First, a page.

Once you have your emotional state, you must ask yourself, “What kind of person, group or place is superb at generating this kind of emotion?” Once you have a list of such entities that excel at generating this emotion, you can do an iterative process of asking yourself, “What would X create for… that helps them/that makes them…?”

Now you are in someone else’s shoes, thinking about the world the way they do and you have unlocked an entirely different form of creativity from your own.

Use “QBD” to evaluate ideas

Okay, you’ve got a ton of ideas at this point. Now it’s (finally) time to evaluate them. But you’re not just going to start deciding which are possible and which are insane. Instead, you’re going to use more creativity to evaluate your ideas. You’re going to think about which ideas are Quick, Breakthrough or Delightful.

Quick ideas may not be full or perfect solutions, but they could be reasonably implemented right away and this incremental progress would have an immediate impact– things would get better as far as your problem is concerned. This is an important way of thinking about selecting solutions because often no solution is found in search of a holistic or perfect one, which either doesn’t exist or can’t be accessed in a linear way of thinking. By selecting a Quick solution, you can take steps toward what might be a final, perfect solution and get a win in the meantime.

Breakthrough ideas might not work, but if they did, they’d be a game changer. They’d be an all new way of solving the problem, or they’d give the group who employs them a distinct competitive advantage, or greatly leverage their efforts. Breakthrough ideas help us think about how to shift paradigms and find solutions that don’t just work, but work insanely well.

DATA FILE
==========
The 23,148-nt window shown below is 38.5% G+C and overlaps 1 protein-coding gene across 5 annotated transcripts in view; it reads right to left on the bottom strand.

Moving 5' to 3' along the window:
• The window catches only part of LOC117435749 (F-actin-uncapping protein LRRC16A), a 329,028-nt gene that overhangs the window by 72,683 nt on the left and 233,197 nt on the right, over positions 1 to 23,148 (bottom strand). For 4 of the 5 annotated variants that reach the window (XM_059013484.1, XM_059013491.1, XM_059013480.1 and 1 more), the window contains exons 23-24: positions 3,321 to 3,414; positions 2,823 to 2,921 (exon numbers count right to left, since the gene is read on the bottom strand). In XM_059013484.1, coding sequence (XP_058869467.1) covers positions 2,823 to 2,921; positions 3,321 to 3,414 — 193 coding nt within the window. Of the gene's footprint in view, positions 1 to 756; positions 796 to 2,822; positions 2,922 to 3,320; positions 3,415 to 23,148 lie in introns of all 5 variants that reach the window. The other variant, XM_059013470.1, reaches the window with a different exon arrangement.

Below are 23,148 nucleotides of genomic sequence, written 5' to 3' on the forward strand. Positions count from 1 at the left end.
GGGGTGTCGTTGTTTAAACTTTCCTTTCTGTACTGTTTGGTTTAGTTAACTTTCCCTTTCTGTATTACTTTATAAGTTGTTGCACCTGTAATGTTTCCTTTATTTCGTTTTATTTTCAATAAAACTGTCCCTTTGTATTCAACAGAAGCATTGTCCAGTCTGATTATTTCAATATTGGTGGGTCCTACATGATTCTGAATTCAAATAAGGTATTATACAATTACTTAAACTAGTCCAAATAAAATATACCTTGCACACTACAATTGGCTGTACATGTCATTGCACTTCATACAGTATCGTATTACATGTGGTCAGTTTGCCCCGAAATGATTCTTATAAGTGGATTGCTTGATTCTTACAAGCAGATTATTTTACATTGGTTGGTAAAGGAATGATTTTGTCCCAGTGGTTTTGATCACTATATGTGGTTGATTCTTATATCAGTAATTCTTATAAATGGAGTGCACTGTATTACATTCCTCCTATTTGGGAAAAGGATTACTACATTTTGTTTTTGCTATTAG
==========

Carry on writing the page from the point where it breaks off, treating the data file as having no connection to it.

Delightful ideas are just that– if we implement them, people feel GREAT. And feeling great is an important part of solving problems and making progress in our work or business. When we find Delightful ideas, we find ways to inspire, motivate and energize people that can lead to other creativity or effectiveness that we can’t imagine or anticipate in simply solving the problem.

Think about the “headline”, not the “article”

When generating and sharing ideas, it’s important to think and communicate in terms of the big impact, high level concept of the idea and not get bogged down in the nitty gritty details– that way lies the habit of criticizing, condemning and evaluating before a good idea can take root, or inspire another. The instructors refer to this as thinking about the “headline” and not the “article.” An example would be, “Hire an expert interviewer” versus “Find a person with X years of experience interviewing people, pay them $Y per year, assign them duties of A, B and C, they will report to Z and will be measured in their performance by E, F and G.” You can find any number of things in the article version that might be unrealistic or impractical, if you can even come up with all the necessary details. It is putting the cart before the horse. You first have to come up with the big idea and see how it could lead to a Quick, Breakthrough or Delightful improvement for your problem, and then you can go about fleshing it out and figuring out how to make it practically work.

If it doesn’t get written down, it didn’t happen